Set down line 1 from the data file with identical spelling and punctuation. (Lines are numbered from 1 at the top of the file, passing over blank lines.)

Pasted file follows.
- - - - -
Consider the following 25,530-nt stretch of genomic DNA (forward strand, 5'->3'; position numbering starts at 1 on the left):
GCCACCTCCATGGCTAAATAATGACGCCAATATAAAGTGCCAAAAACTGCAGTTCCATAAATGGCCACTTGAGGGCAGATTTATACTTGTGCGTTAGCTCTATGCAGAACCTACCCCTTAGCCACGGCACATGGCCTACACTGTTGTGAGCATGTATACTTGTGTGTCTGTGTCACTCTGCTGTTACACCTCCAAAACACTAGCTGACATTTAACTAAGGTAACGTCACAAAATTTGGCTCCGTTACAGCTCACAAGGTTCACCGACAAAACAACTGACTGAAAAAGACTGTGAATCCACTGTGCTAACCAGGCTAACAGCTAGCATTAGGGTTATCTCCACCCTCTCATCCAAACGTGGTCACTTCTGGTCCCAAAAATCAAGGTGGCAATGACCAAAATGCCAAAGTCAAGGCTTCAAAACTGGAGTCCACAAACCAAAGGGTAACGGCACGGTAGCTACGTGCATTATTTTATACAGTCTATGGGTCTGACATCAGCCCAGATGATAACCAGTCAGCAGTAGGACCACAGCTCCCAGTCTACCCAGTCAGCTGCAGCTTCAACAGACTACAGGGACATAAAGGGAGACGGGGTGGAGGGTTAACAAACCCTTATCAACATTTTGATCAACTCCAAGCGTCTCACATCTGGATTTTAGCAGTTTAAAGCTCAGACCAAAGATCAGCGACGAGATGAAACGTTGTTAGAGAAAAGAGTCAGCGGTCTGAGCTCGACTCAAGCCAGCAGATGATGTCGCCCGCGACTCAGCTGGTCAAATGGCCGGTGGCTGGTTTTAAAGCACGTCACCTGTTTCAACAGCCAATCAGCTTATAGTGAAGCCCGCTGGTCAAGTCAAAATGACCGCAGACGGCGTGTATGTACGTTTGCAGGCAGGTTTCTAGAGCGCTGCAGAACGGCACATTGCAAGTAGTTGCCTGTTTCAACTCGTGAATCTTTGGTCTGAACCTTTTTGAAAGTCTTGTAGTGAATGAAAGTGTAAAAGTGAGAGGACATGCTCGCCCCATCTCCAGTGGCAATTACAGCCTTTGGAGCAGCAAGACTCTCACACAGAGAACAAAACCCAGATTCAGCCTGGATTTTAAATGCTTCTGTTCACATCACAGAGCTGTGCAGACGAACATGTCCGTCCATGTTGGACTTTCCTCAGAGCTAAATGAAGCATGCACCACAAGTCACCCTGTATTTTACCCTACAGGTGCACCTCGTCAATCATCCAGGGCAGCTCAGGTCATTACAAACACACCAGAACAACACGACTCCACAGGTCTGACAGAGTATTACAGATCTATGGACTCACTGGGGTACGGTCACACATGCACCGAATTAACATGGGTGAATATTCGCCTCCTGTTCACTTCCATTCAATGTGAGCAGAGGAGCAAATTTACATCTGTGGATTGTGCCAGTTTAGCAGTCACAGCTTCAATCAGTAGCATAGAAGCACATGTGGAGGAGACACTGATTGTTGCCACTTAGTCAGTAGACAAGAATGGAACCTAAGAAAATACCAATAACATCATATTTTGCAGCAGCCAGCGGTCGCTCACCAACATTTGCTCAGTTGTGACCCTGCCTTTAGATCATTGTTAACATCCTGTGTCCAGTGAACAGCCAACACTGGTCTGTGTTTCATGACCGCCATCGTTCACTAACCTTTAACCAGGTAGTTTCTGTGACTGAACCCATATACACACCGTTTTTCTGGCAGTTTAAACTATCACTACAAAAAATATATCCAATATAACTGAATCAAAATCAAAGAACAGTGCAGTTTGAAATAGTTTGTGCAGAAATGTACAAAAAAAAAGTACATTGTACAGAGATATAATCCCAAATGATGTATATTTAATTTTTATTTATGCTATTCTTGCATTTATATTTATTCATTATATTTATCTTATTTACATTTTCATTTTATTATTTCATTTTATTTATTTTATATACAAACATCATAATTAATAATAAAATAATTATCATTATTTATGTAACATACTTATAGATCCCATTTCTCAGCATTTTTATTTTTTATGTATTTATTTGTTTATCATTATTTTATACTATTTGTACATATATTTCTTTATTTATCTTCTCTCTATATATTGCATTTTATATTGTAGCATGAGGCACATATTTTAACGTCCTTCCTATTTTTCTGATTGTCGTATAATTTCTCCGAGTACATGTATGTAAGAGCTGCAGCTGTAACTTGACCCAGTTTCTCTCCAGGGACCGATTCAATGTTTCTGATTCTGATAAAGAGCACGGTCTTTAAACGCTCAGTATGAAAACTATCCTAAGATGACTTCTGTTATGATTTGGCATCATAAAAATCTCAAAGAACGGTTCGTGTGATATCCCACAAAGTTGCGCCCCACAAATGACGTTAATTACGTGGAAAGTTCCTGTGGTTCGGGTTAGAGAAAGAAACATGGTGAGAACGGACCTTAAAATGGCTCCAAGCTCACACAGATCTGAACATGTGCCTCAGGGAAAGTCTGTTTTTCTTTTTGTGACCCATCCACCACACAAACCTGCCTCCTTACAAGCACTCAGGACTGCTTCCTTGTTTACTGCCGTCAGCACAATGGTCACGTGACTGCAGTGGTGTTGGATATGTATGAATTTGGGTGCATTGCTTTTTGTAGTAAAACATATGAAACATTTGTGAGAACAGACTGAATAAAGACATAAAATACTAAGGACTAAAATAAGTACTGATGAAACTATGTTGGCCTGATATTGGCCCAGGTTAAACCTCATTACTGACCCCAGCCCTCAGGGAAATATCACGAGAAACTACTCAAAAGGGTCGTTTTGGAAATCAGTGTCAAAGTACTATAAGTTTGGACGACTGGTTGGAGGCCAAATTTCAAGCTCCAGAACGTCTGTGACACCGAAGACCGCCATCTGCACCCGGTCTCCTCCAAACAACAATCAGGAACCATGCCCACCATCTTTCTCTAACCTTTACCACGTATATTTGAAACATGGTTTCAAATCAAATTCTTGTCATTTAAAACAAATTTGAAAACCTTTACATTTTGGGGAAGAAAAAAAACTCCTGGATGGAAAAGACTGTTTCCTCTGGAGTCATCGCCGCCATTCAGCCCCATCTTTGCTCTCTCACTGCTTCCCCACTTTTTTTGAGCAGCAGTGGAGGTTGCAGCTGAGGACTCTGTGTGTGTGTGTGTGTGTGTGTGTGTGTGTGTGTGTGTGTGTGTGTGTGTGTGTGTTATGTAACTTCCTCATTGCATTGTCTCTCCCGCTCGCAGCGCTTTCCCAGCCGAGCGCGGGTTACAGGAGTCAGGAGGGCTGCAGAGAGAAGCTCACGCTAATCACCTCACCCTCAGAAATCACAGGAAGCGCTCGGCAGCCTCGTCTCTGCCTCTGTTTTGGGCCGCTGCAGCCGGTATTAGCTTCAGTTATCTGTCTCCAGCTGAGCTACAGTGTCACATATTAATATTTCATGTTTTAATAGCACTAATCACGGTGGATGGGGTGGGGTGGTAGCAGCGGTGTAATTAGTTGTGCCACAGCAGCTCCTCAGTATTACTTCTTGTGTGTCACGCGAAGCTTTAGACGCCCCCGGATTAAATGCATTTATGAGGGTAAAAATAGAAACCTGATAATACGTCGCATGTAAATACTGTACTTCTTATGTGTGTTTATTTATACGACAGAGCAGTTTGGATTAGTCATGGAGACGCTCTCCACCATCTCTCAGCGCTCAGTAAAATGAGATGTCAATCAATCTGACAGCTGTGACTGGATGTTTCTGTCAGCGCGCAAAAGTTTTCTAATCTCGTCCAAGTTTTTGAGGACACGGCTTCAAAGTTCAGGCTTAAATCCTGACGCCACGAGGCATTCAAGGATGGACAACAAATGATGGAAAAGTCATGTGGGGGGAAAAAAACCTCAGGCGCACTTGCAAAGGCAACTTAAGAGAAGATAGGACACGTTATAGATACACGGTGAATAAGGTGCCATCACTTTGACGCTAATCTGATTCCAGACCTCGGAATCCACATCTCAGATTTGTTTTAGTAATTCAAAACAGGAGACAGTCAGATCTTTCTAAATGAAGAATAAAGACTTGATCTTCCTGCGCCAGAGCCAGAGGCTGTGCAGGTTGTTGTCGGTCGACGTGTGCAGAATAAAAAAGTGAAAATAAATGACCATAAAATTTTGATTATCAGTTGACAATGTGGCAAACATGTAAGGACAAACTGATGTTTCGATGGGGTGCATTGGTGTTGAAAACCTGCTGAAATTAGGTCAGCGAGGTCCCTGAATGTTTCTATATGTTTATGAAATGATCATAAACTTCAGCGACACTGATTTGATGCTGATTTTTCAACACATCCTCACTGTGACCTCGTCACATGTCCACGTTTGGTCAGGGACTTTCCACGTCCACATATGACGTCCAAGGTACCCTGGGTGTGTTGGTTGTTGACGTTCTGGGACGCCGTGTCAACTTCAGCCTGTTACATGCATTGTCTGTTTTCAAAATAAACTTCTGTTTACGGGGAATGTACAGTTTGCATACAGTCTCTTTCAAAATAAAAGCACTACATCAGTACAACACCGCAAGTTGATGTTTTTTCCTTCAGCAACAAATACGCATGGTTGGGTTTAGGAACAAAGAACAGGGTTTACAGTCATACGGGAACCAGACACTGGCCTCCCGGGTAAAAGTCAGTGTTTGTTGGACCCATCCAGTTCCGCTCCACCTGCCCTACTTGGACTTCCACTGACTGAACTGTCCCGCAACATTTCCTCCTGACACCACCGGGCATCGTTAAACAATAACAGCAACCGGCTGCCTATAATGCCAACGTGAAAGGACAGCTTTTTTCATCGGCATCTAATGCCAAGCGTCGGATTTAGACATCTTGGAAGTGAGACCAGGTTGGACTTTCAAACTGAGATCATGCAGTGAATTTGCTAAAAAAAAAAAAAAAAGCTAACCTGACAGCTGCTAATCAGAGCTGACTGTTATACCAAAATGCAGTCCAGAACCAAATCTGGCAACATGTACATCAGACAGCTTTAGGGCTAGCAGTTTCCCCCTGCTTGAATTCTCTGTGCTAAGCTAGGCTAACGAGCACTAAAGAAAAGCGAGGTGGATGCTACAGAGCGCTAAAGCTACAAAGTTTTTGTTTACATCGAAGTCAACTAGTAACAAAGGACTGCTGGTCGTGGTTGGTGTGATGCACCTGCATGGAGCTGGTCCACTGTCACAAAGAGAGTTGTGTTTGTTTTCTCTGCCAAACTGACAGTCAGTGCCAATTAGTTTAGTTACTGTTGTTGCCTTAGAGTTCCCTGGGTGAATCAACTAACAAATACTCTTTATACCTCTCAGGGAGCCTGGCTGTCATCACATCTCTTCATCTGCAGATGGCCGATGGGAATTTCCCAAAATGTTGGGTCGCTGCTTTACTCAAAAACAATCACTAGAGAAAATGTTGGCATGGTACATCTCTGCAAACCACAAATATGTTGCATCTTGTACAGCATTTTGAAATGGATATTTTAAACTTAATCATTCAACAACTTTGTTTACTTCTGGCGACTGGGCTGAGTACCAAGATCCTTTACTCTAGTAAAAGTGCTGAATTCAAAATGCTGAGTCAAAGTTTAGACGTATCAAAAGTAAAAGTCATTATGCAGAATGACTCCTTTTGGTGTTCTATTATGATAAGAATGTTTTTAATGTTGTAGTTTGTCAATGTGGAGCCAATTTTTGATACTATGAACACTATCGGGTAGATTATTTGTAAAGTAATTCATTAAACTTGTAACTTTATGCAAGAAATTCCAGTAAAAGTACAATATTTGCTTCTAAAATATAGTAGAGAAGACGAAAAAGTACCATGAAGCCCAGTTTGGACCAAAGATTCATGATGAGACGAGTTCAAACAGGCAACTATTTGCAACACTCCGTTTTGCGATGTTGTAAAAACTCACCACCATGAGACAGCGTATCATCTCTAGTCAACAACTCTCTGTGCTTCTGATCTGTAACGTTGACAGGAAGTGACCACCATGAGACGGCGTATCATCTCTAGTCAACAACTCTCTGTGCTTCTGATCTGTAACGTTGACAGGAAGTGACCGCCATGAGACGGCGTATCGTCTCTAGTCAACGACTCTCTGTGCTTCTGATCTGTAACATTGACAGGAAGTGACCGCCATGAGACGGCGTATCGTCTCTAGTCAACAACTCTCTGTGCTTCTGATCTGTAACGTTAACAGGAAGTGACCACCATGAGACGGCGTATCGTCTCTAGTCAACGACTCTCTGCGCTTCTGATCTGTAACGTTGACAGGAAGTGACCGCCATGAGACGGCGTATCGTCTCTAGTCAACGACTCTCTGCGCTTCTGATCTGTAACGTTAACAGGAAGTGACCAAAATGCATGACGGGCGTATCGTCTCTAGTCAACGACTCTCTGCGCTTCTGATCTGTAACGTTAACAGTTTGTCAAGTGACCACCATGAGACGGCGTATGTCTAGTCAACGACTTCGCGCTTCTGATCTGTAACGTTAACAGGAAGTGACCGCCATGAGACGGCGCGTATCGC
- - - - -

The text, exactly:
Consider the following 25,530-nt stretch of genomic DNA (forward strand, 5'->3'; position numbering starts at 1 on the left):